Hardly a week goes by without some TV celeb getting into a dust-up with the police. Heck, Fred Willard’s recent lewd misadventure in an adult movie theatre doesn’t even qualify as original (Hello, Pee-Wee Herman!).

A lot of our favourite TV characters have had unexpected run-ins with the law. Maybe not as many as their real-life counterparts, but quite a few. Breaking the law is just good TV. And no – the orange jumpsuit is definitely not slimming.

Here are a few of the more arresting TV moments. Forgive me. I shall not pun again:

OTIS CAMPBELL (THE ANDY GRIFFITH SHOW) – Well, if you’re going to be the town drunk in the 1960s, best you did it in Mayberry. They had the nicest cell in the south. Aunt Bea even cooked you fried chicken for lunch. On the downside, the jail also had Deputy Barney Fife – who was bound and bent on rehabilitation:

GEORGE BLUTH SENIOR (ARRESTED DEVELOPMENT) – Hard to ignore this one. The whole show was based on how the Bluth family functioned with its patriarch in prison (or in the attic as it later turned out). George was sometimes a nice guy – just not a very honest one. It’s like it never even occurred to him to be good. Not that the rest of the Bluths stayed out of the hoosegow entirely. When George wasn’t playing for the prison softball team, he was torturing the steady stream of kids who arrived to discuss their messed-up lives:

JIM ROCKFORD (THE ROCKFORD FILES) – Private dick and ex-con Rockford was known to bend the law a little in pursuit of a tough case. And just about every episode saw him in a fight or locked up in jail on some trumped-up beef. Maybe he was just unlucky. Or maybe it was that criminal snitch Angel ratting him out to the cops:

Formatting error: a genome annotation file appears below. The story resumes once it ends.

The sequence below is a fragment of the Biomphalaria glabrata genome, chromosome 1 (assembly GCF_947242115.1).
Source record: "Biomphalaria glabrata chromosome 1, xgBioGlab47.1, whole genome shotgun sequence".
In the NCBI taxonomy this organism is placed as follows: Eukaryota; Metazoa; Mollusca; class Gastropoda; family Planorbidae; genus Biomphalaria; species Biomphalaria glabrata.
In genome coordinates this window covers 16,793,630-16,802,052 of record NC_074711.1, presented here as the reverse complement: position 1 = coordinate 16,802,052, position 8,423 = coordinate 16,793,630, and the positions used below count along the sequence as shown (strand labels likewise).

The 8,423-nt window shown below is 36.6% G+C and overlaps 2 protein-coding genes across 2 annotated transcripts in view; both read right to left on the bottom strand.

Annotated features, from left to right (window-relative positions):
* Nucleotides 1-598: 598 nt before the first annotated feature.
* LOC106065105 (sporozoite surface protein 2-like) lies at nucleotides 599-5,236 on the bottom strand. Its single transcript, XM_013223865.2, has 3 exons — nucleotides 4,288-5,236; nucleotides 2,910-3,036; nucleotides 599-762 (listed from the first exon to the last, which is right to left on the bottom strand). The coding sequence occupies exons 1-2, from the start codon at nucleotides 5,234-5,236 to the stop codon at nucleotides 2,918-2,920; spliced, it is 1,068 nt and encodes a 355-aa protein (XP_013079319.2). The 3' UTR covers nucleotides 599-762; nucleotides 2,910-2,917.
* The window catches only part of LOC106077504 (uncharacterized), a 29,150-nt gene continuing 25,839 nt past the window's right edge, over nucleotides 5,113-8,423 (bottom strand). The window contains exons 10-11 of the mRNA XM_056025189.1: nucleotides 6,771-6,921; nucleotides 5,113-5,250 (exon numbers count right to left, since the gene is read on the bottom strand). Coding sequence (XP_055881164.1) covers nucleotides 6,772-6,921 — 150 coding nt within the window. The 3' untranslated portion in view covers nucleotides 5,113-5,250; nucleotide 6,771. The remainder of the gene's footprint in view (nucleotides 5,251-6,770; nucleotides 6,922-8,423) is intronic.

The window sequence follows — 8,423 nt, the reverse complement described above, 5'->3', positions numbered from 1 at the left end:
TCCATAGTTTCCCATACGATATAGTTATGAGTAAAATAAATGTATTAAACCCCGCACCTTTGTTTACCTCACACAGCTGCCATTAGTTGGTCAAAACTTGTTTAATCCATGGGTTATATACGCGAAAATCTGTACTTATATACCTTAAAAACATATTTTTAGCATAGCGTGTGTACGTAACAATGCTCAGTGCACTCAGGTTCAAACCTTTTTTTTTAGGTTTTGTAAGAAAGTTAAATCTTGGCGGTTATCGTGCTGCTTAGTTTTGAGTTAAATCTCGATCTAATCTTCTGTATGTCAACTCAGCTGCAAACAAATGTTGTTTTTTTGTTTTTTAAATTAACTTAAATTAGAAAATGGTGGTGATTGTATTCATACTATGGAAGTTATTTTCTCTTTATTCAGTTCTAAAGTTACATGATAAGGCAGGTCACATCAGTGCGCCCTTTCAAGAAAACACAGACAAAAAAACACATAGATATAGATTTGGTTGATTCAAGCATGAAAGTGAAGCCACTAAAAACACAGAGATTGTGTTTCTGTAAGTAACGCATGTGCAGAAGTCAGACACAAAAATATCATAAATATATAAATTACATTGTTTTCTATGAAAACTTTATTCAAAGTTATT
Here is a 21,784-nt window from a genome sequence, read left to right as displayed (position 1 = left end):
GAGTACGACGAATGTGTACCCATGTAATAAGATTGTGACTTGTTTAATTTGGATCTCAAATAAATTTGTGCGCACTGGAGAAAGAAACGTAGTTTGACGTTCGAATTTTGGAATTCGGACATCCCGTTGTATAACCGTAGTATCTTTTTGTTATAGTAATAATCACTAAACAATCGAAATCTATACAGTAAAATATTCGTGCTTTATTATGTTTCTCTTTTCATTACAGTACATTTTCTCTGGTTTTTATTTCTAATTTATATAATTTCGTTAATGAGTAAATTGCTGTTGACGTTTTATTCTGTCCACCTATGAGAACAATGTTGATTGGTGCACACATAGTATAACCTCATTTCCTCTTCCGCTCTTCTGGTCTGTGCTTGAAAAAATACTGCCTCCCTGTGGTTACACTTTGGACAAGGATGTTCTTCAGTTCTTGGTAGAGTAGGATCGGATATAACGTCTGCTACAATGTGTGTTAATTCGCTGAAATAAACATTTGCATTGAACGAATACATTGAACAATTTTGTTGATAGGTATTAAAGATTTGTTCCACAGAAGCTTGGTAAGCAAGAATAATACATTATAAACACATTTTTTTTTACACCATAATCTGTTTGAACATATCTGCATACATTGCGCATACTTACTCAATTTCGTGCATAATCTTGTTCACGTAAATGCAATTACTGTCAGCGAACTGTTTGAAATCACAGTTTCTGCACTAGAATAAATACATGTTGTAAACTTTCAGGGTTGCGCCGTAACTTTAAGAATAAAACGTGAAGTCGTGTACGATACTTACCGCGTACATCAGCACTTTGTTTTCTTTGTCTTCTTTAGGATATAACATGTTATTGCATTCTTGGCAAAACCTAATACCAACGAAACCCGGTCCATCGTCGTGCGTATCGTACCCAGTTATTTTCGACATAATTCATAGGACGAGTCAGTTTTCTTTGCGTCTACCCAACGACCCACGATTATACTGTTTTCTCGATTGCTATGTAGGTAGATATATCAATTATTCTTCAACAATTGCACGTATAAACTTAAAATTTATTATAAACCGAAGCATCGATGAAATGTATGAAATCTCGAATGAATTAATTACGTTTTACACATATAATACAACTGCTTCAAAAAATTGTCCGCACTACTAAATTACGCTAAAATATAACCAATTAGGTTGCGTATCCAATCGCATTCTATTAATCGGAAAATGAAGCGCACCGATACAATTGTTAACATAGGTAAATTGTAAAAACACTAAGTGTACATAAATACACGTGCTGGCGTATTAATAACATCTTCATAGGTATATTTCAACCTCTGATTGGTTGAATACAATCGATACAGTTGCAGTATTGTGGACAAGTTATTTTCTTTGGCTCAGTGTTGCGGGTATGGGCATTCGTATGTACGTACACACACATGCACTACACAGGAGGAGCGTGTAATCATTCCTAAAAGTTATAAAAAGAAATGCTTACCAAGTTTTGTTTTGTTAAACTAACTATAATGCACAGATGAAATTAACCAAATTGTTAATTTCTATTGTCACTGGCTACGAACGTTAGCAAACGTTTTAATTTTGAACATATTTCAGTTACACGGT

SNOOKI (JERSEY SHORE) – Okay, she’s not fiction (or is she?). Snooki’s been in fights and arrested for public drunkenness. But I suppose that’s why we love that little hair-hopping reality trainwreck so much. Still, it was her little fender bender in Italy that got most of the attention –  though her time at the police station was limited:

HOUSE (HOUSE) – You always figured House’s Vicodin addiction would get him arrested some day. But no – House ended up in prison after driving his car into the living room of his ex-girlfriend. Nice. No matter. After spending eight months in jail (and only two episodes), House was back solving medical mysteries:

ALAN HARPER (TWO AND A HALF MEN) – Alan gets arrested more than his dead bad boy brother, Charlie. Usually, it’s some sex-related beef – like that time he took all this Viagra and went to a movie theatre and…well…pulled a Pee-Wee. His criminal exploits haven’t gone unnoticed by his none-too-swift son:

JERRY, KRAMER, GEORGE, ELAINE (SEINFELD) – It was the finale that nobody liked – some sort of weird revenge by co-creator Larry David against the characters he created. On the cusp of success in Hollywood, Jerry and company get arrested for failing to help a mugging victim. After a showy trial – in which several past guest stars returned – it was off to prison. Still, Jerry didn’t let it slow down his comedy career:

EARL HICKEY (MY NAME IS EARL) – A reformed criminal, Earl nonetheless spent a whole year in prison after confessing to a crime he didn’t commit to help his ex-wife. As a plot device, the prison episodes were among the show’s best – with Craig T. Nelson as the dimmest warden ever, and Randy as the nicest guard you’ll ever shiv: